Edited by: Pascal Demoly
Validation of the modified allergic rhinitis and its impact on asthma (ARIA) severity classification in allergic rhinitis children: the PEDRIAL study
Article first published online: 18 SEP 2012
© 2012 John Wiley & Sons A/S
Volume 67, Issue 11, pages 1437–1442, November 2012
How to Cite
Validation of the modified allergic rhinitis and its impact on asthma (ARIA) severity classification in allergic rhinitis children: the PEDRIAL study. Allergy 2012; 67: 1437–1442., , , , , , , , , .
- Issue published online: 10 OCT 2012
- Article first published online: 18 SEP 2012
- Manuscript Accepted: 23 JUL 2012
- allergic rhinitis;
- modified ARIA criterion;
A modified allergic rhinitis and its impact on asthma (ARIA) (m-ARIA) criterion to classify the severity of allergic rhinitis (AR) has recently been validated in both treated and untreated adult patients; however, such information in children is lacking. The aim of this study was to validate this m-ARIA severity criterion, which allows for discrimination between moderate and severe AR, in a large pediatric patient sample population.
The m-ARIA classification categorizes AR severity into mild (no affected items), moderate (1–3 affected items), and severe (all four affected items). We applied this modified criterion to untreated AR pediatric patients aged 6–12 years, through an observational, cross-sectional, and multicenter study. AR symptoms were assessed using the Total Four Symptom Score (T4SS), and the severity was evaluated by both ARIA severity items and visual analogue scale (VAS).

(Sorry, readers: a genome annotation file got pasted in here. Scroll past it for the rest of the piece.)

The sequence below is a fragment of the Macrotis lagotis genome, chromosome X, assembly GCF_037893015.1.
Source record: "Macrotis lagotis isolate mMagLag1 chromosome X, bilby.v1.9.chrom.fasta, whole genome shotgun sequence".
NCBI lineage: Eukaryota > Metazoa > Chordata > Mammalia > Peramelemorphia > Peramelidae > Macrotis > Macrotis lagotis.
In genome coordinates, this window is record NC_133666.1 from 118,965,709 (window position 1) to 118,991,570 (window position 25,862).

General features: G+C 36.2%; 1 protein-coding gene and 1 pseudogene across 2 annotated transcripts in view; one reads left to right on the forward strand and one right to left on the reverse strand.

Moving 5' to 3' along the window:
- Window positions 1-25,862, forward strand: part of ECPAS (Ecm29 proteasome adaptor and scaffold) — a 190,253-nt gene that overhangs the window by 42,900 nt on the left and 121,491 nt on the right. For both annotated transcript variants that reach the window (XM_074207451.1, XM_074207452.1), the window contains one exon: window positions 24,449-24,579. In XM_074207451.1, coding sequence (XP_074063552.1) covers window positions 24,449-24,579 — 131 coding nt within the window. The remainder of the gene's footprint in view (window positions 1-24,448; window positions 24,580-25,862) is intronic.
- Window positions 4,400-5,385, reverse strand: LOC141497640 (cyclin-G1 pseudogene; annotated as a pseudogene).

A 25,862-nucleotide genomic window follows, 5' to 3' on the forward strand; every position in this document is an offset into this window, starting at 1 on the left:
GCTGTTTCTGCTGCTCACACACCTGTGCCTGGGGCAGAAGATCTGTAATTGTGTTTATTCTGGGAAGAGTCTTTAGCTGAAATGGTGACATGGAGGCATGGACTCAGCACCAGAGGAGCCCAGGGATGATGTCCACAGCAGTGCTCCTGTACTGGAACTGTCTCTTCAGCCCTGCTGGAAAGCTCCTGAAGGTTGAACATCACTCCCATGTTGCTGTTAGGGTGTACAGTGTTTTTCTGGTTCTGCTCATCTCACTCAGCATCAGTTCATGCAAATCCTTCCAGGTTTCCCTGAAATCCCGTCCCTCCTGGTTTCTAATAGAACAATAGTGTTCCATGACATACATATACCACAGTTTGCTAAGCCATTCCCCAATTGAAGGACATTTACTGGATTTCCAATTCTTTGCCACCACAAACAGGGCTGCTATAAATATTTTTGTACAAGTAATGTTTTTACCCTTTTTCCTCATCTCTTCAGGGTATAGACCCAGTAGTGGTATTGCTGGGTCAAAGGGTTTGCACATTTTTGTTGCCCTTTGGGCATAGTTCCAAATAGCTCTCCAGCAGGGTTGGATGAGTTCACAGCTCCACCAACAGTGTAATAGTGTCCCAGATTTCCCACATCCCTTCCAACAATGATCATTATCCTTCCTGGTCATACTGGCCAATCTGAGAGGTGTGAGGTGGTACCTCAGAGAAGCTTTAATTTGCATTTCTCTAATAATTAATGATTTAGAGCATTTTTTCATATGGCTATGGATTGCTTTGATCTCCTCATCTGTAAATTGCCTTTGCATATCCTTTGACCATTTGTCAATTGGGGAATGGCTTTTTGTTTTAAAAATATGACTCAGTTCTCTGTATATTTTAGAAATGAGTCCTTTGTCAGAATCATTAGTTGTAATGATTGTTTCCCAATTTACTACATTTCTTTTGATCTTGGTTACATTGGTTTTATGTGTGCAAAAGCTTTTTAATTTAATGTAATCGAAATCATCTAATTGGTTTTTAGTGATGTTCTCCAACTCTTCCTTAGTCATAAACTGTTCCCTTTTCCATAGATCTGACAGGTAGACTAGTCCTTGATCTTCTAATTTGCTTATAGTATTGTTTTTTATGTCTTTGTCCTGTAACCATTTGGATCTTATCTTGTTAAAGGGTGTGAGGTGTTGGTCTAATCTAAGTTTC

Allergic rhinitis pediatric patients (N = 1269) from 271 centers were included. Among them, 59.5% had intermittent and 40.5% persistent disease; 89.9% had moderate/severe AR using the original ARIA (o-ARIA) classification and 59.5% had moderate, while 30.5% had severe AR using the m-ARIA criterion. Using the m-ARIA, significantly higher T4SS and VAS scores were obtained when comparing severe with moderate AR.
The m-ARIA severity classification is a useful clinical tool to discriminate moderate from severe AR among untreated pediatric patients.